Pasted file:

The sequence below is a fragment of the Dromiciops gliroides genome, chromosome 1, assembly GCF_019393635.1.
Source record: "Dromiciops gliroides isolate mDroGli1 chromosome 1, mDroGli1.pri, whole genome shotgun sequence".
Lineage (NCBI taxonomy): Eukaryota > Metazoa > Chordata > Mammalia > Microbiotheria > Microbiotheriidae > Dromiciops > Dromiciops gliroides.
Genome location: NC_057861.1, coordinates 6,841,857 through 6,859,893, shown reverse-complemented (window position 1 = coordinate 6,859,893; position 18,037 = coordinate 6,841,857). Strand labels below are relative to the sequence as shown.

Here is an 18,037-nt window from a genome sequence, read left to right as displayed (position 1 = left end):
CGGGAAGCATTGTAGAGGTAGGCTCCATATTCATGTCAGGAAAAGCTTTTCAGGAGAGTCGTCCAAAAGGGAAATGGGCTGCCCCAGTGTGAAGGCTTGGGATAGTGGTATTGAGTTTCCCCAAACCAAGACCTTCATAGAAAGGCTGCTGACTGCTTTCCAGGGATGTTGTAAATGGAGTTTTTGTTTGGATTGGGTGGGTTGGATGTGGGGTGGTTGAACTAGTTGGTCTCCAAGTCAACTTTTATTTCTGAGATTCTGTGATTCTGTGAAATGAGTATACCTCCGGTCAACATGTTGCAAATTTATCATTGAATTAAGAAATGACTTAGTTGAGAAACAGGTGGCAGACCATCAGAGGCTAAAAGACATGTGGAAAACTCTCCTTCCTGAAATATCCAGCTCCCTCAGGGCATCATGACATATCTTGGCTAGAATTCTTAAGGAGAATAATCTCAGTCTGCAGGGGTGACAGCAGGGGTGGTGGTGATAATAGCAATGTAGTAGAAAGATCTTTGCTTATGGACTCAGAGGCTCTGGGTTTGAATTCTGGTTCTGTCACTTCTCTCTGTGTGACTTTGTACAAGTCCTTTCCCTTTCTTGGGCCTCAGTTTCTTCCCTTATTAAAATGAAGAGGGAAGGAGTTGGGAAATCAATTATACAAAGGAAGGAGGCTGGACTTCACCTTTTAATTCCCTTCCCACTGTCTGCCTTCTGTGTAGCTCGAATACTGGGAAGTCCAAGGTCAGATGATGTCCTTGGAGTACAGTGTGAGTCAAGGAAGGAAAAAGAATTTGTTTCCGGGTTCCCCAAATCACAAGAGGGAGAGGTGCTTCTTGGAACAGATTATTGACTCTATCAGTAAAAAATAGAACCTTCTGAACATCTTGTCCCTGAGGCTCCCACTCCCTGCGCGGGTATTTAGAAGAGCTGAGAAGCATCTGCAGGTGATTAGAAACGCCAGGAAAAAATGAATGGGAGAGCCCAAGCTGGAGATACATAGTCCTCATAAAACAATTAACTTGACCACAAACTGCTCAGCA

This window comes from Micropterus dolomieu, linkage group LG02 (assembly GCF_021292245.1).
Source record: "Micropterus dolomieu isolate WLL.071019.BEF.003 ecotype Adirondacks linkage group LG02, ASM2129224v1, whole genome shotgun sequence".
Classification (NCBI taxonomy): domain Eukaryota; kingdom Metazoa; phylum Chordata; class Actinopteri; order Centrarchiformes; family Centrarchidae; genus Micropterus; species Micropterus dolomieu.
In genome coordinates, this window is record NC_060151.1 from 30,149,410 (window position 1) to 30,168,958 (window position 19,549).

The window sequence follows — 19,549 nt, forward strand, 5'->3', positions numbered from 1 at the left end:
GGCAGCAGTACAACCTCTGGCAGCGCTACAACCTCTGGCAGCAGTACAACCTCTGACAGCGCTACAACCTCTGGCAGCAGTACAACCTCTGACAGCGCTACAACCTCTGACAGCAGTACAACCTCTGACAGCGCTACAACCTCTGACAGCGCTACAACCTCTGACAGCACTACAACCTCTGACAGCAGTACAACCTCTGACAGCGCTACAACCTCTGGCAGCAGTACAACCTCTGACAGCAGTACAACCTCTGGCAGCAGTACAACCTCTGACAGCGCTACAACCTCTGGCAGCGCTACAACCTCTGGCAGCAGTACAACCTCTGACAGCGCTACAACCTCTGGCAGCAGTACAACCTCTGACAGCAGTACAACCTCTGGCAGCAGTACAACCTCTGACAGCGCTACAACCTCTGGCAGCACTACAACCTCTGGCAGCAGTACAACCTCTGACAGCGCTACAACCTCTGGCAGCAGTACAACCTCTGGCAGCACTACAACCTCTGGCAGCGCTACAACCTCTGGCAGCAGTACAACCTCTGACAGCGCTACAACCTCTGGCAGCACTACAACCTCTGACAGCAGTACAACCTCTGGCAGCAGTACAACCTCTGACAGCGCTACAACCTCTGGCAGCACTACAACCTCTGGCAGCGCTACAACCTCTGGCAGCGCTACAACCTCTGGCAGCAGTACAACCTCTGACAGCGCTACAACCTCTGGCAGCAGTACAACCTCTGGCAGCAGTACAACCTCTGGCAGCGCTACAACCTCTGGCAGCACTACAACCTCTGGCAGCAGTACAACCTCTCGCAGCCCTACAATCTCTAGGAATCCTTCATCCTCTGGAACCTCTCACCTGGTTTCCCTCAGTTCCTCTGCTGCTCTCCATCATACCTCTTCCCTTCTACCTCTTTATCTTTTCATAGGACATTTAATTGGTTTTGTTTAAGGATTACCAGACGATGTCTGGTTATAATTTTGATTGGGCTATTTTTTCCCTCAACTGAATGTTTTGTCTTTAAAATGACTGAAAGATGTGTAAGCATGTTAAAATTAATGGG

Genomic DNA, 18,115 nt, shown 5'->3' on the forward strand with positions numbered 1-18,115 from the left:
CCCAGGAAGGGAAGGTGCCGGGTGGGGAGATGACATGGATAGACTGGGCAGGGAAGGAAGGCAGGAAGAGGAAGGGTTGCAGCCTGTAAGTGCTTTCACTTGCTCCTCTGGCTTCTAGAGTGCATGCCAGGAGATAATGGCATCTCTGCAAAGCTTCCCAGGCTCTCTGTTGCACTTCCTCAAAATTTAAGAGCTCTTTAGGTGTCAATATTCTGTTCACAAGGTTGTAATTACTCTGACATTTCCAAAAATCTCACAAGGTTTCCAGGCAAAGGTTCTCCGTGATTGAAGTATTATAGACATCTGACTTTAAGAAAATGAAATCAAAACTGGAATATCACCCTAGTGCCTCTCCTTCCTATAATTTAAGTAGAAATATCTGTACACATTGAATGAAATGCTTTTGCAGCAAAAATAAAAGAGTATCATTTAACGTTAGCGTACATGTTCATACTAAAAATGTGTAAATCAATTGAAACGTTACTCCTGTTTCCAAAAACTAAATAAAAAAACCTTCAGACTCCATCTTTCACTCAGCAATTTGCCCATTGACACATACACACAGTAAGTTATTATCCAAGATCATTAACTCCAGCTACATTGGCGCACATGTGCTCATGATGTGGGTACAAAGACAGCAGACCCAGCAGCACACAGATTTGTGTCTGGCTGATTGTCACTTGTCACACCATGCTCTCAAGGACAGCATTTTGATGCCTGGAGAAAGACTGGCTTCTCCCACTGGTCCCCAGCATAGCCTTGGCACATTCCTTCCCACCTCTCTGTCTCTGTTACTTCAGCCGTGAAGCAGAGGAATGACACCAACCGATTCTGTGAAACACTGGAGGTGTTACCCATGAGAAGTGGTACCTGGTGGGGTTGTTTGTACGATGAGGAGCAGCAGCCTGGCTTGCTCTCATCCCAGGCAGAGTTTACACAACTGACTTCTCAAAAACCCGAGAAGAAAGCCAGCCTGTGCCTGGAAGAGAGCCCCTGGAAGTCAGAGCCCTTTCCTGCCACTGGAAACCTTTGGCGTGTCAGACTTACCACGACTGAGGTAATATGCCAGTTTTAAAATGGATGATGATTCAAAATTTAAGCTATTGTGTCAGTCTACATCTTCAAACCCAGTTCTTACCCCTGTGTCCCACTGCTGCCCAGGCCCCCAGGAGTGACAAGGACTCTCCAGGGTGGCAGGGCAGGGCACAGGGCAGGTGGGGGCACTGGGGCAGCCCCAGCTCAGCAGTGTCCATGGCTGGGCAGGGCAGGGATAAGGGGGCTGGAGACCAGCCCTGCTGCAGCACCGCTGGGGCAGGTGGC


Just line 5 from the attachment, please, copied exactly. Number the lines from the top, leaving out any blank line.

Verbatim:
Here is an 18,037-nt window from a genome sequence, read left to right as displayed (position 1 = left end):